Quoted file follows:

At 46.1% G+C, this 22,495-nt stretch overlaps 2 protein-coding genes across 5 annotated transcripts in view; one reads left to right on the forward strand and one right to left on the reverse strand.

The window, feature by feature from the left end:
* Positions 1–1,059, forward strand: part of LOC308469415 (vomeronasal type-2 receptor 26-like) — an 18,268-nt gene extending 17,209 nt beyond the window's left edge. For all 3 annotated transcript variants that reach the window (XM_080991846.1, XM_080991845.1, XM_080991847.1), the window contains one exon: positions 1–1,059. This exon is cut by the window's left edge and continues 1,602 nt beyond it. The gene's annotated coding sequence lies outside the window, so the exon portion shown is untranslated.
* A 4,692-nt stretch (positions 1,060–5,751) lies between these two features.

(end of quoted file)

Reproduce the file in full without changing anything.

At 46.1% G+C, this 22,495-nt stretch overlaps 2 protein-coding genes across 5 annotated transcripts in view; one reads left to right on the forward strand and one right to left on the reverse strand.

The window, feature by feature from the left end:
* Positions 1–1,059, forward strand: part of LOC308469415 (vomeronasal type-2 receptor 26-like) — an 18,268-nt gene extending 17,209 nt beyond the window's left edge. For all 3 annotated transcript variants that reach the window (XM_080991846.1, XM_080991845.1, XM_080991847.1), the window contains one exon: positions 1–1,059. This exon is cut by the window's left edge and continues 1,602 nt beyond it. The gene's annotated coding sequence lies outside the window, so the exon portion shown is untranslated.
* A 4,692-nt stretch (positions 1,060–5,751) lies between these two features.